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Roger Smith

Team 3

Abstract. In pipes, major loss in straight sections is caused by friction and minor loss is caused

by fittings, both resulting in a drop in pressure. Major and minor losses can substantially affect

the effectiveness and efficiency of a given fluid transport system. Experiments were performed to

measure the effect of diameter on the Darcy friction factor (f) in two five-foot copper pipe

sections using a Technovate fluid circuit system and the effect of fitting type on the minor loss

coefficient (" ) for a long elbow, sudden enlargement, sudden contraction, medium elbow, short

elbow, and right-angle fitting using a Edibon Energy Losses in Bends Module FME05. Friction

factors obtained ranged from 0.0023 to 0.0192 for the smaller (9.53-mm-diameter) pipe section

and from 0.0005 to 0.0260 for the larger (12.7-mm-diameter) pipe section, with values that most-

closely reflected theoretical values occurring with higher pressure drop readings and velocity

squared values. The highest minor loss coefficients were also observed at higher velocity

squared values and pressure drop readings, with average values ranging from a low of 0.08 for

the sudden enlargement fitting to a high of 0.46 for the right-angle fitting.

Keywords: Major loss, minor loss, Darcy friction factor, minor loss coefficient, Colebrook

equation

Introduction

A pressure drop occurs when a flow experiences friction in a straight pipe section, and this loss is

referred to as major loss. Pressure loss that occurs when a fluid encounters fittings, such as

values, bends, inlets, outlets, expansions, or contractions is (typically, although not always) less

substantial when compared to frictional effects and, as a result, referred to as minor loss. The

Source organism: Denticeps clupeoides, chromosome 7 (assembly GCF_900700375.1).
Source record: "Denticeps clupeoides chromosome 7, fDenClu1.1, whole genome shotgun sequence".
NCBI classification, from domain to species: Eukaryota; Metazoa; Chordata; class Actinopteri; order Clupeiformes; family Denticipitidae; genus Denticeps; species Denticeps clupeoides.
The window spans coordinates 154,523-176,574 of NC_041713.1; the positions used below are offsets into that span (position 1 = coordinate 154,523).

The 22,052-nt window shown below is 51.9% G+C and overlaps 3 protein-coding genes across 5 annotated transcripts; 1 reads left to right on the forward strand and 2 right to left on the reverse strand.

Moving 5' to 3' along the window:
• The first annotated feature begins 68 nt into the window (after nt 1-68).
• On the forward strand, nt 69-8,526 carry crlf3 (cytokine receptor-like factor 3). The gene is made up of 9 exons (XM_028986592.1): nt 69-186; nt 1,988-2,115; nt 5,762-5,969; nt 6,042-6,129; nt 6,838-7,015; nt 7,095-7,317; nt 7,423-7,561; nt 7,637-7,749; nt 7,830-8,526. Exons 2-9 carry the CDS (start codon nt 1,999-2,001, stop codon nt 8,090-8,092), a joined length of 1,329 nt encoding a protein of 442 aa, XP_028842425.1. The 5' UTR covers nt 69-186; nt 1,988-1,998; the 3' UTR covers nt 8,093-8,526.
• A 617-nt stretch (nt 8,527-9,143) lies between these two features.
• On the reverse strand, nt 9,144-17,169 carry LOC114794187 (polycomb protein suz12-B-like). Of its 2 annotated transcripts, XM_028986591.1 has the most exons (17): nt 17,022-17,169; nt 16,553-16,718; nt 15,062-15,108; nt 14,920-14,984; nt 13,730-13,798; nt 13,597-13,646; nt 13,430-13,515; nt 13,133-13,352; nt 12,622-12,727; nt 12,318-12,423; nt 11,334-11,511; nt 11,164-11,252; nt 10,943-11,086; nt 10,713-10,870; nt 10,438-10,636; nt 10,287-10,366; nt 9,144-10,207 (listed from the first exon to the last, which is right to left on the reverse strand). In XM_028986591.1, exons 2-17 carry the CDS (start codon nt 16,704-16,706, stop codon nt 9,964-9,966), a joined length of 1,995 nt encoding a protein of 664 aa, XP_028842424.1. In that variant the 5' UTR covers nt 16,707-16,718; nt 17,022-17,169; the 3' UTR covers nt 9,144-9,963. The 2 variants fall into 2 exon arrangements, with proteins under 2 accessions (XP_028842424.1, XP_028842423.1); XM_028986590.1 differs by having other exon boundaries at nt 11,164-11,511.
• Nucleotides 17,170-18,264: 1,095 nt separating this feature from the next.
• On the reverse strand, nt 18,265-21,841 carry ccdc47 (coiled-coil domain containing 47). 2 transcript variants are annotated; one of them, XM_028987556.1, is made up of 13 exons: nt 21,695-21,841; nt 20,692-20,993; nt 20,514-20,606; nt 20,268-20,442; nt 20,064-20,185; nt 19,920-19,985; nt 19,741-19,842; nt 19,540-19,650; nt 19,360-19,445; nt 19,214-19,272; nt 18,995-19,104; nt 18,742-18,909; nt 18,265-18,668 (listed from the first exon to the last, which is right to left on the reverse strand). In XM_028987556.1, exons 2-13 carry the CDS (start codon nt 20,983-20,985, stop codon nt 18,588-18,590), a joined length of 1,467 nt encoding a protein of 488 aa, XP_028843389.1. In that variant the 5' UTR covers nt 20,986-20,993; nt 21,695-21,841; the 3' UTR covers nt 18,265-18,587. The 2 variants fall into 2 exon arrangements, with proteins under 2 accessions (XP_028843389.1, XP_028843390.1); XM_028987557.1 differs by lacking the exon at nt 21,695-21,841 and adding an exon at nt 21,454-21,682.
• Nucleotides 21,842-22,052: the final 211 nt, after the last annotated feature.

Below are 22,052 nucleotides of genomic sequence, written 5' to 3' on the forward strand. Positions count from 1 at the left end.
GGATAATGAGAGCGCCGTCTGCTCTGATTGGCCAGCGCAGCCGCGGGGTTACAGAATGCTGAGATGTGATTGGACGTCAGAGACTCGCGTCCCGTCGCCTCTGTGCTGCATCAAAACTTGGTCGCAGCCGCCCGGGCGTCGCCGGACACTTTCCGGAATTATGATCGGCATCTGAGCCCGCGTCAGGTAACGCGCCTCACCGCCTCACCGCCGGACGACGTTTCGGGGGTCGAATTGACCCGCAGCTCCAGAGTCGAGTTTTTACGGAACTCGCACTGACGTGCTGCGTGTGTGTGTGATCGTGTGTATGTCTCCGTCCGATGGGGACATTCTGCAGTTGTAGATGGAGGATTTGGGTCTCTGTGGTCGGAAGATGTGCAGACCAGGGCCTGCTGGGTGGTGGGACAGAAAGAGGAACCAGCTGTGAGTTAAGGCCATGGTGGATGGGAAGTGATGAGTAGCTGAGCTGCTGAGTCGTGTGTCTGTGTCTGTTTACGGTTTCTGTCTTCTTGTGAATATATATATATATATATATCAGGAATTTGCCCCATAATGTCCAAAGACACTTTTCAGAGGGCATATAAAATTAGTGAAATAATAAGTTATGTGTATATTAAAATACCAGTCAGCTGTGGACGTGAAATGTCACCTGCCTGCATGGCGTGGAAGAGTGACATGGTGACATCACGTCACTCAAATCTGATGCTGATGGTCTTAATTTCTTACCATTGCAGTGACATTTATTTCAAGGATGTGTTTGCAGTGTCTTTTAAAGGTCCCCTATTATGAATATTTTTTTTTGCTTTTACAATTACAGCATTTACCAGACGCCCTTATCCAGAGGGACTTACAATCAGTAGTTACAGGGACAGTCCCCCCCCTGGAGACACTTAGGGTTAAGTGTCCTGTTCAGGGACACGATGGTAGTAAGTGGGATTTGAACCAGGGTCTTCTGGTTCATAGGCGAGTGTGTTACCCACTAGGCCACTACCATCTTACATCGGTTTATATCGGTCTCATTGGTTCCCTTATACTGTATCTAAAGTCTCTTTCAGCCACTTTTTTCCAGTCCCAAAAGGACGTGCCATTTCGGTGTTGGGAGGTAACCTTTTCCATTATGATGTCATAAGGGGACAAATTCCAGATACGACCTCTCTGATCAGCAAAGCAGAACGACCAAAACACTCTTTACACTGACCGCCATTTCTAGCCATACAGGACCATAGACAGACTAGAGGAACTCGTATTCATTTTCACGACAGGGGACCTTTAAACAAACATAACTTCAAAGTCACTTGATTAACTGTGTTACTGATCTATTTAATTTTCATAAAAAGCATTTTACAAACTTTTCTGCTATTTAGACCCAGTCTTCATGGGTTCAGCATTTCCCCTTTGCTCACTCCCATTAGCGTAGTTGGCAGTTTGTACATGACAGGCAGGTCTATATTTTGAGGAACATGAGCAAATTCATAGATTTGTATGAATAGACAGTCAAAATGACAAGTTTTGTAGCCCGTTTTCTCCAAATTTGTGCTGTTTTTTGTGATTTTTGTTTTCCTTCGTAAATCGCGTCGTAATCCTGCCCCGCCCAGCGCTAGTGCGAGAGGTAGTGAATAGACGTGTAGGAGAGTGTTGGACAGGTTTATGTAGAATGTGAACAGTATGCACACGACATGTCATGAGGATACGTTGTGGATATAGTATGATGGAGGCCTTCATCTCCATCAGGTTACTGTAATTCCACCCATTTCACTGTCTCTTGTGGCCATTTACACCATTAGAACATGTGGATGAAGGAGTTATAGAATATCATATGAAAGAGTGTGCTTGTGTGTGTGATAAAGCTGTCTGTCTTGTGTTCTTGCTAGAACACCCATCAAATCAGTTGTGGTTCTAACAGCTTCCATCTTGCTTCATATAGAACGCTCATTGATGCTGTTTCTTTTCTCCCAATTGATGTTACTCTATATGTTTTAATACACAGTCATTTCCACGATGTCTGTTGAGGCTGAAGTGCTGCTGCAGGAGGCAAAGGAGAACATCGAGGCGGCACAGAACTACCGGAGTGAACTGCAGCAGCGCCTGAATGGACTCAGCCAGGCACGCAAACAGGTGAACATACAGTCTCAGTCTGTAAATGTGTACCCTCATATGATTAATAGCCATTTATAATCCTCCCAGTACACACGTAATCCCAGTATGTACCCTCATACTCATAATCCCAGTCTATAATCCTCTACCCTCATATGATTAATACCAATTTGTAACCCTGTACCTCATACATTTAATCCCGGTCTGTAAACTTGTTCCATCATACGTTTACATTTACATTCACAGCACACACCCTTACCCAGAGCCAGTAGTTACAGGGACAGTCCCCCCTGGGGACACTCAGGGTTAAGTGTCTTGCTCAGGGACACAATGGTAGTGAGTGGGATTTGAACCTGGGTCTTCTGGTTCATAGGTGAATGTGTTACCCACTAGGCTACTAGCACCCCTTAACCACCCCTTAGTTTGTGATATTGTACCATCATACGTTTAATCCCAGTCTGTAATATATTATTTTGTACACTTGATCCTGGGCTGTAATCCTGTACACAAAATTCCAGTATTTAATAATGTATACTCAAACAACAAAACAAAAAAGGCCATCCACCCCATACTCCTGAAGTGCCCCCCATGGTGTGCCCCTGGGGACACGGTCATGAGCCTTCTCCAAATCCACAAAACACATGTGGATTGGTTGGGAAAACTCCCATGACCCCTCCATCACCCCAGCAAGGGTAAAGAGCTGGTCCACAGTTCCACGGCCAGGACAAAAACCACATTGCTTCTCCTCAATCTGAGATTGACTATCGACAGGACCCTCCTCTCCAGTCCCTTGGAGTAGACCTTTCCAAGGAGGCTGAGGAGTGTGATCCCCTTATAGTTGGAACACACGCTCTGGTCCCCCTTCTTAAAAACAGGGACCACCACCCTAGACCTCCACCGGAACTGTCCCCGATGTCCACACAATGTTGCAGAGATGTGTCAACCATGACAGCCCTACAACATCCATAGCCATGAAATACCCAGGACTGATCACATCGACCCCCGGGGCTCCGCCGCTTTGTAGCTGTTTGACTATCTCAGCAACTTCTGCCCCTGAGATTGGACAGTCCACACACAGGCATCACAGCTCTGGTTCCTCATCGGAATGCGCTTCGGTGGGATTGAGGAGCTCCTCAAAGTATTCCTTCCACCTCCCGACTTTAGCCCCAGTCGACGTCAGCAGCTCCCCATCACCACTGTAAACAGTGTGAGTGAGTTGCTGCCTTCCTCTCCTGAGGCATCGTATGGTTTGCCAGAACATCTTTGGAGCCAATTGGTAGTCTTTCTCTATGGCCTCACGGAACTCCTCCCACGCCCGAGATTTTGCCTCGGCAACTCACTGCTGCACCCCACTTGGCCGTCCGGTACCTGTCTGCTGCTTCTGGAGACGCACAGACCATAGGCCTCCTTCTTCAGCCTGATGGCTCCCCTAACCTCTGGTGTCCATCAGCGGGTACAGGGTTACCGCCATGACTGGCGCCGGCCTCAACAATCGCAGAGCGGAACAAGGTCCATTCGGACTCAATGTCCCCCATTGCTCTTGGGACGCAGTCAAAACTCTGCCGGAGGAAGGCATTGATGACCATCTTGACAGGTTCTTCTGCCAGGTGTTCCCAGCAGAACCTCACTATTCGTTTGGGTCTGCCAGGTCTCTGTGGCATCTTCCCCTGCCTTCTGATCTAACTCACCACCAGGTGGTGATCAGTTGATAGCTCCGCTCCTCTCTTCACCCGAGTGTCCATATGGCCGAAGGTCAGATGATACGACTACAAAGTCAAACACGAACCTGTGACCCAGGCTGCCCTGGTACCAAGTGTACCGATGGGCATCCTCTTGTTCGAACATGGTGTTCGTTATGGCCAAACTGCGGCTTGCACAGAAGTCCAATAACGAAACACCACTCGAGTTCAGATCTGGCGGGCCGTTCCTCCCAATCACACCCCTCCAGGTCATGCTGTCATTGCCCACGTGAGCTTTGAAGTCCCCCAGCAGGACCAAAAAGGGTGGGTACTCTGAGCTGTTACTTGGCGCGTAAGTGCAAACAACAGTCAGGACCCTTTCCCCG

properties and effects of major and minor losses apply to numerous man-made and natural

phenomena, ranging from large-scale industrial systems to microscopic biological systems and

compose a significant consideration when designing fluid transport systems. The design of

nuclear reactors, for example, involves a very careful development of such systems and the

losses involved, as piping geometry and loss-of-coolant play a very important role in the overall

effectiveness and safety of the system (Bowden and Yang, 2016).

This lab seeks to develop a deeper understanding of major and minor losses and the physical

properties related to each.

Objectives

The objectives of these experiments were to (1) measure the effect of pipe diameter on friction

factor (major loss) and (2) measure the effect of fittings (minor loss) in pipes with flowing fluid.

1

Materials and Methods

Equipment

The equipment used for this lab was a Technovate fluid circuit system for the major loss portion

and an Edibon Energy Losses in Bends Module FME05, pictured below, for the minor loss

portion.

Procedure

Major Loss

Two five-foot pipe sections with diameters of 9.53 mm and 12.7 mm were observed. The flow

rate of the system was controlled with a valve, and six readings for pressure drop across the

orifice and pipe section were recorded. The data collected began in full flow and became more

restricted as the valve was tightened following each incremental reading taken.

Pressure drop across the orifice was used to determine the volumetric flow rate (), while

pressure drop across the pipe () was used to calculate the friction factor (). The pressure drop

across the orifice was multiplied by water density of 998.3 kg m-3 and gravity to arrive at

pressure loss value in pascal units. The pressure drop across the pipe was kept in terms of head

loss (m). The data obtained was entered into Microsoft Excel for analysis and evaluated with

theoretical equations listed below. The properties of water at room temperature of 20C were

used for all calculations.

,.

= (1)

r 56b7

where:

= cross-sectional area of orifice (m2)

2

89

r = density of water :;

= discharge coefficient of orifice

= pressure drop across orifice (Pa)

:;

= volumetric flow rate 89

:

b = orifice inner diameter to outer diameter ratio

:

The discharge coefficient ( ), inner orifice diameter and outer orifice diameter were provided